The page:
An important principle of well-designed work (see Safe Work Australia's principles of good work design) is that the work should "fit" the worker or workers. This means that, contrary to the idea of a one-size-fits-all approach to work design, roles and responsibilities should be adapted to meet the needs of a diverse workforce. Accommodating the diverse needs of people is not only a legal expectation, but is important for attracting and retaining talent, and hence makes good business sense.
I presented on this topic, focusing especially on how work might be redesigned to attract and retain mature workers, to an international audience at the XX1 World Congress on Safety & Health at Work in Singapore this weekend.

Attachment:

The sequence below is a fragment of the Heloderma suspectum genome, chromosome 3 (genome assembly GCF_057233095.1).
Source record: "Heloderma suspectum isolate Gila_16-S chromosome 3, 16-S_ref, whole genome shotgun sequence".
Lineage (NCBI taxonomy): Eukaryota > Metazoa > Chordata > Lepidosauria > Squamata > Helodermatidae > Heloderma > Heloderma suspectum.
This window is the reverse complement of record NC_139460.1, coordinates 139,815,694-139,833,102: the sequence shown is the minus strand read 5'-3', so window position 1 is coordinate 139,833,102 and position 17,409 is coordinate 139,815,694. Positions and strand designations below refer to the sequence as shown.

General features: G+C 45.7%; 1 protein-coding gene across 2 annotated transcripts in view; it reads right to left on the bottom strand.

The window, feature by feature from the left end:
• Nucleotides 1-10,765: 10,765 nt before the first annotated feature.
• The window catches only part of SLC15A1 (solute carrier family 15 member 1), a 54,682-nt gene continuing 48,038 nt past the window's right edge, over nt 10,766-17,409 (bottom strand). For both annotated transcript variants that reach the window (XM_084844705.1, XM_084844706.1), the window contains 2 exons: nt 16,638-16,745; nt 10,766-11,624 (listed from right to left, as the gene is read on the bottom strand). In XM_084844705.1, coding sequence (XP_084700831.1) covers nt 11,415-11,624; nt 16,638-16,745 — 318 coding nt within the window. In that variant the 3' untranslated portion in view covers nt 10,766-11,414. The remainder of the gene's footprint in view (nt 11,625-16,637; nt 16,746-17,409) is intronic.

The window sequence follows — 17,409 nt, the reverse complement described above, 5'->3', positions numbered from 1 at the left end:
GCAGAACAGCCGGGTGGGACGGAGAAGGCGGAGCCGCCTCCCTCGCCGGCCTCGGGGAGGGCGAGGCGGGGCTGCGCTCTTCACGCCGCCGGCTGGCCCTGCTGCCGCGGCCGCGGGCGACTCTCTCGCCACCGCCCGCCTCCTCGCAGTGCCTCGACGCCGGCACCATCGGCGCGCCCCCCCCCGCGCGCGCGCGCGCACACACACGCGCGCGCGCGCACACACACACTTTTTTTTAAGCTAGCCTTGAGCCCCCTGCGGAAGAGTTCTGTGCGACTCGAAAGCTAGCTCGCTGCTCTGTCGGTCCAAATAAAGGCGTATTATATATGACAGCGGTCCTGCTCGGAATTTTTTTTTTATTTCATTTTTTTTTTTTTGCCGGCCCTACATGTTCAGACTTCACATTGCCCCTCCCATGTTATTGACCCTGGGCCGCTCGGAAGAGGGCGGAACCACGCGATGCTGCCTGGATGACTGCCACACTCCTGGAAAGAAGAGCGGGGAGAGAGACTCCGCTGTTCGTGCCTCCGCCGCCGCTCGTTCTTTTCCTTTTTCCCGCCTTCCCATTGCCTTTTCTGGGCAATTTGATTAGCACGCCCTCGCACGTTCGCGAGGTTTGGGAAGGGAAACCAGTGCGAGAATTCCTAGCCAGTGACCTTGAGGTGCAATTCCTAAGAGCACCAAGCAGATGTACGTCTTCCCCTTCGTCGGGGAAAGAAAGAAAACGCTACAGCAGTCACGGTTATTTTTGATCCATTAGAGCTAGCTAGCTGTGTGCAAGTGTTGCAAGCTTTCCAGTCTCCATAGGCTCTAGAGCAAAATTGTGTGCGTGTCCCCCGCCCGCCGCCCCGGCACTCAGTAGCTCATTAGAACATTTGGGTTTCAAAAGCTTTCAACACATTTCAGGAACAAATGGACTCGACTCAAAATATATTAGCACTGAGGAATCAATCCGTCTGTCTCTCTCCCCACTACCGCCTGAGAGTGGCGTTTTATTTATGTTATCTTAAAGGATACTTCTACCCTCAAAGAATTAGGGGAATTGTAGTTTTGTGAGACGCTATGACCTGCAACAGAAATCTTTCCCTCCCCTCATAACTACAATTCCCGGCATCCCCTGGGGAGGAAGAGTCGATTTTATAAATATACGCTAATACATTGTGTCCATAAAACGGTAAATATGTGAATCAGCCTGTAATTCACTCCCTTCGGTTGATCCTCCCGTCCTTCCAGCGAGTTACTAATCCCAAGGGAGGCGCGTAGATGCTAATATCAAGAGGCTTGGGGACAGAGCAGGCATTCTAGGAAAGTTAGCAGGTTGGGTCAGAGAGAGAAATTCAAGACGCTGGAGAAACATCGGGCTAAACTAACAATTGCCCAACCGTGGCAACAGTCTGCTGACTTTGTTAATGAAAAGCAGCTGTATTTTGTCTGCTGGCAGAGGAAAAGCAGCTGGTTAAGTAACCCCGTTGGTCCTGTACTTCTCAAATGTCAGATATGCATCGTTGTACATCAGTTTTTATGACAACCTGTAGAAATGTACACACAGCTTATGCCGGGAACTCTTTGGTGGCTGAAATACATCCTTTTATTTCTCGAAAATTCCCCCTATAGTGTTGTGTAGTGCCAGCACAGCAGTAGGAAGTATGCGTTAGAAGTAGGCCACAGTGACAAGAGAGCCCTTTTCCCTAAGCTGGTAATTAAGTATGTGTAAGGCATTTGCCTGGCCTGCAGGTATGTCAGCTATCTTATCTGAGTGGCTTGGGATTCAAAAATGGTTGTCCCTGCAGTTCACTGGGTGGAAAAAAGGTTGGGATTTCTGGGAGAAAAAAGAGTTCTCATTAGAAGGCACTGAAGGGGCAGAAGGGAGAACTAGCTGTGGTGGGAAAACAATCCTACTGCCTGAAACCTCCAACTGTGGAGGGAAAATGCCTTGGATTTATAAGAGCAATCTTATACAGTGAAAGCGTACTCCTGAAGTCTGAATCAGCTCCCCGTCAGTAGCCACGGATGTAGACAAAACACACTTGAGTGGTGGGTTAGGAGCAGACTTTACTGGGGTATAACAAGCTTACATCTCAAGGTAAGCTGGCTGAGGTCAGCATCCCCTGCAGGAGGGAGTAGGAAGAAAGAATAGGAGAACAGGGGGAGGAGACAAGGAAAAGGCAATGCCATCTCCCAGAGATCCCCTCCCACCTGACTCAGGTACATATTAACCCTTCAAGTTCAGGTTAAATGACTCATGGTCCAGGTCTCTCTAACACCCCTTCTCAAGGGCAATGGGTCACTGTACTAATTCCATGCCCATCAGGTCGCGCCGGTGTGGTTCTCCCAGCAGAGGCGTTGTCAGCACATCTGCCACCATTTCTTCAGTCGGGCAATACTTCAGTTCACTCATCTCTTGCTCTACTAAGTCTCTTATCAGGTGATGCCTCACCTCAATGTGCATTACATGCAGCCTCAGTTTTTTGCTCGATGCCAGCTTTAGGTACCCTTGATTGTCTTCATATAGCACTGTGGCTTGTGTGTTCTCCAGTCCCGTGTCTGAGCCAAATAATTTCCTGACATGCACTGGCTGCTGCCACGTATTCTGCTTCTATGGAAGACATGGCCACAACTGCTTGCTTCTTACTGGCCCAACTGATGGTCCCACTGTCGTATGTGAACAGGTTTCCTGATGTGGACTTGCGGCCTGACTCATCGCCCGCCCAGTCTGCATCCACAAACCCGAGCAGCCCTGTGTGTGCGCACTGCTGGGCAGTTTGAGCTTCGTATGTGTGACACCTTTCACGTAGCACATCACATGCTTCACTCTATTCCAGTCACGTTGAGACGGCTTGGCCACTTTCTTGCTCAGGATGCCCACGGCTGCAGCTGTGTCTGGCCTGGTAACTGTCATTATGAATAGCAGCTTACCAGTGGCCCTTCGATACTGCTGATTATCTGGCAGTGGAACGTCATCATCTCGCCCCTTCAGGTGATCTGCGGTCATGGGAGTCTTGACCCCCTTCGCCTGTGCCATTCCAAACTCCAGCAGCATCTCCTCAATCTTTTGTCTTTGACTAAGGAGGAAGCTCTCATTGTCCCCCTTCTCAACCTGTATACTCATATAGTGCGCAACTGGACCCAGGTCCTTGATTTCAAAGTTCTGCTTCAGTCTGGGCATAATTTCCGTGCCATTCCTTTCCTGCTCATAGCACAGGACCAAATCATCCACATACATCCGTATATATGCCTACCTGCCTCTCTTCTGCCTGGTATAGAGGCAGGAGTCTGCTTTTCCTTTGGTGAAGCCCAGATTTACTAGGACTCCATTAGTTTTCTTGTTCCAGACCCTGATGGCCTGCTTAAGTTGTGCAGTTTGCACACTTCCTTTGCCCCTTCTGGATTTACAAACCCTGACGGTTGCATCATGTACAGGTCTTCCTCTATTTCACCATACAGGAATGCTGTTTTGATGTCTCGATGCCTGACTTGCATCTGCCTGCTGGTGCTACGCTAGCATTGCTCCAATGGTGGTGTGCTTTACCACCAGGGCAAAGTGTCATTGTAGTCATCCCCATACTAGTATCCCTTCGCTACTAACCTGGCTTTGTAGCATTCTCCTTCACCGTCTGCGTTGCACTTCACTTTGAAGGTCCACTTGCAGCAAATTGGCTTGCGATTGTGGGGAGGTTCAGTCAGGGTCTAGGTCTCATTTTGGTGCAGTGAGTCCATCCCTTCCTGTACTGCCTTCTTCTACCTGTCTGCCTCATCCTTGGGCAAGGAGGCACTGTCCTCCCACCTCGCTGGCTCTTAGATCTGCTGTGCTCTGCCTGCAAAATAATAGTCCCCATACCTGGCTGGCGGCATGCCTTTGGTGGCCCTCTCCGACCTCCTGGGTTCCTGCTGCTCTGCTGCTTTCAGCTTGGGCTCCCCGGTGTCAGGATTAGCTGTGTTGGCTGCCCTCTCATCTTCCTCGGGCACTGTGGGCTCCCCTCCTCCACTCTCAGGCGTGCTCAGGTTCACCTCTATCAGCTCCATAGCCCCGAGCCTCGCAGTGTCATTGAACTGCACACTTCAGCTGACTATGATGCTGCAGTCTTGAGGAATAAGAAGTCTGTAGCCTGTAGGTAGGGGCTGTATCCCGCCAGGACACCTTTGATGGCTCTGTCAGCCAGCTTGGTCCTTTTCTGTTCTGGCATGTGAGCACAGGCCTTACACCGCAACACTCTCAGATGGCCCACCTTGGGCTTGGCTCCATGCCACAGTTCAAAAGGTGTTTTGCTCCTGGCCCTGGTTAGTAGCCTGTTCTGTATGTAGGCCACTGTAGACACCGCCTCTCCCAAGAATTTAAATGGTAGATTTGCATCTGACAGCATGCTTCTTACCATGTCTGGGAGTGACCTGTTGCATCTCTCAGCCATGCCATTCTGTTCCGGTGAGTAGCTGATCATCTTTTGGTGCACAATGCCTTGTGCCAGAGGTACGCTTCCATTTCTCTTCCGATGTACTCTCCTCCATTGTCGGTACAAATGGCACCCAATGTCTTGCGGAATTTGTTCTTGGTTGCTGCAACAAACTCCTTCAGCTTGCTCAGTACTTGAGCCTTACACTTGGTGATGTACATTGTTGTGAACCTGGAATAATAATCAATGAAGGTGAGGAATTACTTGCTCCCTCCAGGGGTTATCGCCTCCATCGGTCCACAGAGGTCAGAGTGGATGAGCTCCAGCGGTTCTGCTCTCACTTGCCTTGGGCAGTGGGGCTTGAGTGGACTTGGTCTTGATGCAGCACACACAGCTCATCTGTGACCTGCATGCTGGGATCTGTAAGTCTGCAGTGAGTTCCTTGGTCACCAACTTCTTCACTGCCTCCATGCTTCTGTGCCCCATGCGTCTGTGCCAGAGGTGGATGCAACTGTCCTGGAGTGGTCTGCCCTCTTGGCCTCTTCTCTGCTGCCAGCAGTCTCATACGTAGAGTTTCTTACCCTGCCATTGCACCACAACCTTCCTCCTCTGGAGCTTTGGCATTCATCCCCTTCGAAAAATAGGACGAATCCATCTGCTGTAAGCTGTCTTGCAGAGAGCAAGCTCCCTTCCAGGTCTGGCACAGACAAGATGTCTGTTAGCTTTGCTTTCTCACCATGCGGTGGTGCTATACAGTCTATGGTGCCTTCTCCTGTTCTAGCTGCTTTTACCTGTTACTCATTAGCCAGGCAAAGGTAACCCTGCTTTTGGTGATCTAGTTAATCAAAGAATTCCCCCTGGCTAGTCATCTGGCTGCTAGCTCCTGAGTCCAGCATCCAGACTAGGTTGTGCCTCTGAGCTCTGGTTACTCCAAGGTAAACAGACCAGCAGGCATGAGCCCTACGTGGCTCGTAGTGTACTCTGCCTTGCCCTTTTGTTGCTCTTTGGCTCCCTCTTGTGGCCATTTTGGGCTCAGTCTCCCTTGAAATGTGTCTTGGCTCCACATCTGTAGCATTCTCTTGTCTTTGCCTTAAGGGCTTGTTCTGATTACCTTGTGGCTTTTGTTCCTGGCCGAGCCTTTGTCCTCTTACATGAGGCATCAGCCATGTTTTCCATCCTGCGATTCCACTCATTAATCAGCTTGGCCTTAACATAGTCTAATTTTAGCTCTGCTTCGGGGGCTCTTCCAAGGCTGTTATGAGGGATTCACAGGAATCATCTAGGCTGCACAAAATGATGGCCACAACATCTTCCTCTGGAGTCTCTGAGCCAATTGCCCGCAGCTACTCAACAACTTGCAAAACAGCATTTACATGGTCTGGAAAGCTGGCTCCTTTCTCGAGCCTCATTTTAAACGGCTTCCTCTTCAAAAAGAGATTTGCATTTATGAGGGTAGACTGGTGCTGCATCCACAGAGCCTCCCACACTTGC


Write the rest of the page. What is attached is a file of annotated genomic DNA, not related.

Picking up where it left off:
The symposium was organised by Michelle Baxter, CEO of Safe Work Australia. Michelle moderated the session, along side Kala Anandarajah from the Workplace Safety and Health Council in Singapore. Speakers included researchers from Italy, Malaysia, Bulgaria, and Perth, and the topics included the health and safety implications of women in the workplace, migrants, and international students.
In my presentation, I outlined the way that ageing can affect people physically, biomechanically, cognitively, and in terms of attitudes and personality. Given the challenges ahead of population ageing, we need to start adjusting work to better cater for the needs of mature workers if we want to maximise their likelihood of them staying in work, and being safe, healthy & productive at the same time.
This topic will be the focus of a new program of research, Mature Workers in Organisations, that I will soon be leading as part of the Centre for Population Ageing Research (CEPAR, cepar.edu.au). Please contact me if your organisation has any interest in participating in this research.